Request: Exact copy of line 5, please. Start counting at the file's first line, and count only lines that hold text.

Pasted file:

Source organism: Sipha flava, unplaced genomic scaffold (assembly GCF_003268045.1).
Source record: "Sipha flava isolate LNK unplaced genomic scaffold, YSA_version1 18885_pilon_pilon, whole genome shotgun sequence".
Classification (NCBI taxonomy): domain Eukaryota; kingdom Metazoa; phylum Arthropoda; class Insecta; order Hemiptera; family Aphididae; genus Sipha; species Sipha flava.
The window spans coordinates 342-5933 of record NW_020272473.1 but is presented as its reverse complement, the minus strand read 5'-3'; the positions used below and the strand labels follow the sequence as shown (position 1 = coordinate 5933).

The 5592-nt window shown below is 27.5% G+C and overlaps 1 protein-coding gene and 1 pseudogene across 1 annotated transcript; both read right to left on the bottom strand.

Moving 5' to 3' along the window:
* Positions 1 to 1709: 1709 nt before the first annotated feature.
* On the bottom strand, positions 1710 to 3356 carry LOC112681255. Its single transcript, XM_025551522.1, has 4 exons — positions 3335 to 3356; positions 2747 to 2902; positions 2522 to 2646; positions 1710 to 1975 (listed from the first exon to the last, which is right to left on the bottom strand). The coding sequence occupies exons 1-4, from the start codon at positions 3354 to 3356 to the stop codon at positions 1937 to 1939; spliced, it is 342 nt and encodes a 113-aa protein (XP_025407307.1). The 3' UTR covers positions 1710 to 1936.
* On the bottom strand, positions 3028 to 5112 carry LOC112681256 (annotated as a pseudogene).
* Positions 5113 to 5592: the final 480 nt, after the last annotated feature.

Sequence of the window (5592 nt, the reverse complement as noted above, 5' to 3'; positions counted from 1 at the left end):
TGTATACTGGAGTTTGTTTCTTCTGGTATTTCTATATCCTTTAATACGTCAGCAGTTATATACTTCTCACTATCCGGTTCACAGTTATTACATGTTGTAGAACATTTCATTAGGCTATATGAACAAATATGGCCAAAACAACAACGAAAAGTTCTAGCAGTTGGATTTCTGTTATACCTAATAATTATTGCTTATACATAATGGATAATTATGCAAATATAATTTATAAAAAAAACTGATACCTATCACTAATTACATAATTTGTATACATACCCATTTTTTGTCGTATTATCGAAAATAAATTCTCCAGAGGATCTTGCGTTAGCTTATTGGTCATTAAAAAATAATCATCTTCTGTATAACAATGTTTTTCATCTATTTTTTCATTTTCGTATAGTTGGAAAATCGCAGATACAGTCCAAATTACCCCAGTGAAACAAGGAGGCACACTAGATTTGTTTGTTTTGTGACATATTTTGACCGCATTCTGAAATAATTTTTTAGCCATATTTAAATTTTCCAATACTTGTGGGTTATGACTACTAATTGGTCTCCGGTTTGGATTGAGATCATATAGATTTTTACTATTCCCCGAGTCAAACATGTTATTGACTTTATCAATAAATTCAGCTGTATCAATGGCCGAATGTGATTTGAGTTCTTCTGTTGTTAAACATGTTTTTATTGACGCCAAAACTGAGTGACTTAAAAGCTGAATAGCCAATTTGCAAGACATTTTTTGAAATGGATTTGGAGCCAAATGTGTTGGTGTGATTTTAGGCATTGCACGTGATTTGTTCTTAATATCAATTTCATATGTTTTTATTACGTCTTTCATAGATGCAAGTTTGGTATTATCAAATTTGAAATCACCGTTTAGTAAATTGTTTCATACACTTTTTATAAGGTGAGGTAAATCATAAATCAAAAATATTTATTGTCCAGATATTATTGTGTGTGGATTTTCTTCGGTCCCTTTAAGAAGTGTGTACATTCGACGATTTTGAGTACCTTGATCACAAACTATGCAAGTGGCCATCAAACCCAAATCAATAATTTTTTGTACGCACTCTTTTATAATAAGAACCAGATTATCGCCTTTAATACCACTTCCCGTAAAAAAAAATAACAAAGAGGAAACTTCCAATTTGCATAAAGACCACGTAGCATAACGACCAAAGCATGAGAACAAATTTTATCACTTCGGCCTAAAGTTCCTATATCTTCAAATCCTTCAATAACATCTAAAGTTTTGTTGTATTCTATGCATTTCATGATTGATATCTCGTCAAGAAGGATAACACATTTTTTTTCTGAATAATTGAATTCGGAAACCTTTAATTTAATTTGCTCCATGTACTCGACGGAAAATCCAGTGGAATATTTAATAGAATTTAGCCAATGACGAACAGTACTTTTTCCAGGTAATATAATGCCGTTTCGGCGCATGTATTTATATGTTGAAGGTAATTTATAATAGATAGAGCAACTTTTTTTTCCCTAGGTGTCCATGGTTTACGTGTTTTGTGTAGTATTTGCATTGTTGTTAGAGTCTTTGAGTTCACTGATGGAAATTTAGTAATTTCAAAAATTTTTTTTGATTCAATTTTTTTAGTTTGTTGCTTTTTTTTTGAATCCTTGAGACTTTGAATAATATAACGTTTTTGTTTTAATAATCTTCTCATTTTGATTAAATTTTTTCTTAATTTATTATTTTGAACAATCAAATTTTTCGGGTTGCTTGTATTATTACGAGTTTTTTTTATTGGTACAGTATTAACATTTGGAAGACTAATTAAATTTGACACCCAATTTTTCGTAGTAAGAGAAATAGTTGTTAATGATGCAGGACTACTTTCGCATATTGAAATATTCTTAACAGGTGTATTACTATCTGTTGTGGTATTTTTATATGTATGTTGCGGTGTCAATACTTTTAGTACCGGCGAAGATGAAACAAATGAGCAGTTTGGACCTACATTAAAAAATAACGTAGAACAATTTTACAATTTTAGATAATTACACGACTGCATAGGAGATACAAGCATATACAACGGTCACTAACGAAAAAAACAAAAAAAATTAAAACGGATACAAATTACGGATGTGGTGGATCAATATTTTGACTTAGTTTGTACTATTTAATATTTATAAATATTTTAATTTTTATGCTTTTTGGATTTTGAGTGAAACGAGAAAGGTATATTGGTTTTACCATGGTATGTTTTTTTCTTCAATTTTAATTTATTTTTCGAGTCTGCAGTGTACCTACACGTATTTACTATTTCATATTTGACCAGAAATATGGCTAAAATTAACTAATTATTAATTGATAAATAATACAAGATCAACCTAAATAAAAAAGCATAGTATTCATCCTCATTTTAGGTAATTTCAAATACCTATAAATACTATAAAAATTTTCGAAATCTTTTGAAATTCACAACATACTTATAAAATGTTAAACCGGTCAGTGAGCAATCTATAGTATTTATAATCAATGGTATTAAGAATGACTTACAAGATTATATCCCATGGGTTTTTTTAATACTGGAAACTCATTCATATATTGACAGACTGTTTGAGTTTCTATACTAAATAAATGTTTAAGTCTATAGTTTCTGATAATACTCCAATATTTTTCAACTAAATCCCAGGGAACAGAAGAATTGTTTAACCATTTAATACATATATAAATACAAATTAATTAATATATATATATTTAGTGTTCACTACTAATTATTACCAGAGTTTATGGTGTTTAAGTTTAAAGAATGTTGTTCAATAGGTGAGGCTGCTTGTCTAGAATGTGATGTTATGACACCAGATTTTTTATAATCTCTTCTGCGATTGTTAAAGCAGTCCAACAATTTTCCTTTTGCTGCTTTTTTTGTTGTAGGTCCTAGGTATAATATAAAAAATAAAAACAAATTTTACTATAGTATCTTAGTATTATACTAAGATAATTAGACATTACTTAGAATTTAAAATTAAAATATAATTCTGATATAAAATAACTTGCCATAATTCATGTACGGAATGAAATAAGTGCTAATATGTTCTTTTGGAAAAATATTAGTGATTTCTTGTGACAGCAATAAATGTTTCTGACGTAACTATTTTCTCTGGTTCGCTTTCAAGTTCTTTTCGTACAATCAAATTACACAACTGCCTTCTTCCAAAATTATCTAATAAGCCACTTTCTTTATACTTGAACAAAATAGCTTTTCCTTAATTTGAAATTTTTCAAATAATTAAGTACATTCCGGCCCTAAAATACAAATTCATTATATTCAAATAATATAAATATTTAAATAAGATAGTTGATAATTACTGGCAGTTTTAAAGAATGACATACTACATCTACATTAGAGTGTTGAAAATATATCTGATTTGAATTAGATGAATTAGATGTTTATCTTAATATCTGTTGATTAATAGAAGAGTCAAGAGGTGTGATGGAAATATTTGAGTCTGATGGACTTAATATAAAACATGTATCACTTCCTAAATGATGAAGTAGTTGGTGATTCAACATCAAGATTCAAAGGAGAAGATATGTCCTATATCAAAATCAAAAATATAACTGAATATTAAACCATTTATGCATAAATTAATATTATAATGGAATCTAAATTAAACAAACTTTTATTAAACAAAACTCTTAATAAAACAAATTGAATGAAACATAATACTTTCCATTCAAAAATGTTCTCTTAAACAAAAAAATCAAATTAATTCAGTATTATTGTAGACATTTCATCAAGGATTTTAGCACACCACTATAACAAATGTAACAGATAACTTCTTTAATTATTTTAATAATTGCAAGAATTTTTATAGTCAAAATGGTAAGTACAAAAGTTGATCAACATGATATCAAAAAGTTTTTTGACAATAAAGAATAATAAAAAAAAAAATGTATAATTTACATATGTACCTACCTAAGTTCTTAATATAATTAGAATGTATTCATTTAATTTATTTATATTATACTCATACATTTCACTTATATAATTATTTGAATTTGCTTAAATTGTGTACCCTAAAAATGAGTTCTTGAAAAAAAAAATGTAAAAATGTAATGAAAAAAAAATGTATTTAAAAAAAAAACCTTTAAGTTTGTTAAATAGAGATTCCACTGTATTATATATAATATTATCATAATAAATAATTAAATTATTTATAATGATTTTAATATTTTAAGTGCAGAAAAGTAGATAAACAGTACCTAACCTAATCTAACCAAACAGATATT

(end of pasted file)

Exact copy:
The 5592-nt window shown below is 27.5% G+C and overlaps 1 protein-coding gene and 1 pseudogene across 1 annotated transcript; both read right to left on the bottom strand.